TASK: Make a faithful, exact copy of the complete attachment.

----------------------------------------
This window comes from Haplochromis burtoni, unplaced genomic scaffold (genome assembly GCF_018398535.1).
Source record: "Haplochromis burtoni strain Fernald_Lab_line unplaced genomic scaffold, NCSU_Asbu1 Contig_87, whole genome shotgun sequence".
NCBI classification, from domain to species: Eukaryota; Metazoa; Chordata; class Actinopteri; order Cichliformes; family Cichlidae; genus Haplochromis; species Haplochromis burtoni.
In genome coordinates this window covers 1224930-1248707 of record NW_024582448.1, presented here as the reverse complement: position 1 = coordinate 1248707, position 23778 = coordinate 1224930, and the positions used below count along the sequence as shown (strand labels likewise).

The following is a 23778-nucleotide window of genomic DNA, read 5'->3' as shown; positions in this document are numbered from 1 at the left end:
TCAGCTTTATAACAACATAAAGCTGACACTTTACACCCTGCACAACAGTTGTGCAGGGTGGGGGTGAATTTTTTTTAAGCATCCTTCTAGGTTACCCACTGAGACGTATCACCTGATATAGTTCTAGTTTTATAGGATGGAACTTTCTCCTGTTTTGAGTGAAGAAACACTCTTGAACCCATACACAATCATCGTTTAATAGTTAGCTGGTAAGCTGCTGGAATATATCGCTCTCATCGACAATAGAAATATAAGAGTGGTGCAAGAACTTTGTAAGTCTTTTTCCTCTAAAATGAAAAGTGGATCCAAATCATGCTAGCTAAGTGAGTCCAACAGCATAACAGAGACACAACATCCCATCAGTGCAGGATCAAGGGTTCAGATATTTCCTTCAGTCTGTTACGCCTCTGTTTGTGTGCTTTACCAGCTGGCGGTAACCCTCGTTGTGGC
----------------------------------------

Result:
This window comes from Haplochromis burtoni, unplaced genomic scaffold (genome assembly GCF_018398535.1).
Source record: "Haplochromis burtoni strain Fernald_Lab_line unplaced genomic scaffold, NCSU_Asbu1 Contig_87, whole genome shotgun sequence".
NCBI classification, from domain to species: Eukaryota; Metazoa; Chordata; class Actinopteri; order Cichliformes; family Cichlidae; genus Haplochromis; species Haplochromis burtoni.
In genome coordinates this window covers 1224930-1248707 of record NW_024582448.1, presented here as the reverse complement: position 1 = coordinate 1248707, position 23778 = coordinate 1224930, and the positions used below count along the sequence as shown (strand labels likewise).

The following is a 23778-nucleotide window of genomic DNA, read 5'->3' as shown; positions in this document are numbered from 1 at the left end:
TCAGCTTTATAACAACATAAAGCTGACACTTTACACCCTGCACAACAGTTGTGCAGGGTGGGGGTGAATTTTTTTTAAGCATCCTTCTAGGTTACCCACTGAGACGTATCACCTGATATAGTTCTAGTTTTATAGGATGGAACTTTCTCCTGTTTTGAGTGAAGAAACACTCTTGAACCCATACACAATCATCGTTTAATAGTTAGCTGGTAAGCTGCTGGAATATATCGCTCTCATCGACAATAGAAATATAAGAGTGGTGCAAGAACTTTGTAAGTCTTTTTCCTCTAAAATGAAAAGTGGATCCAAATCATGCTAGCTAAGTGAGTCCAACAGCATAACAGAGACACAACATCCCATCAGTGCAGGATCAAGGGTTCAGATATTTCCTTCAGTCTGTTACGCCTCTGTTTGTGTGCTTTACCAGCTGGCGGTAACCCTCGTTGTGGC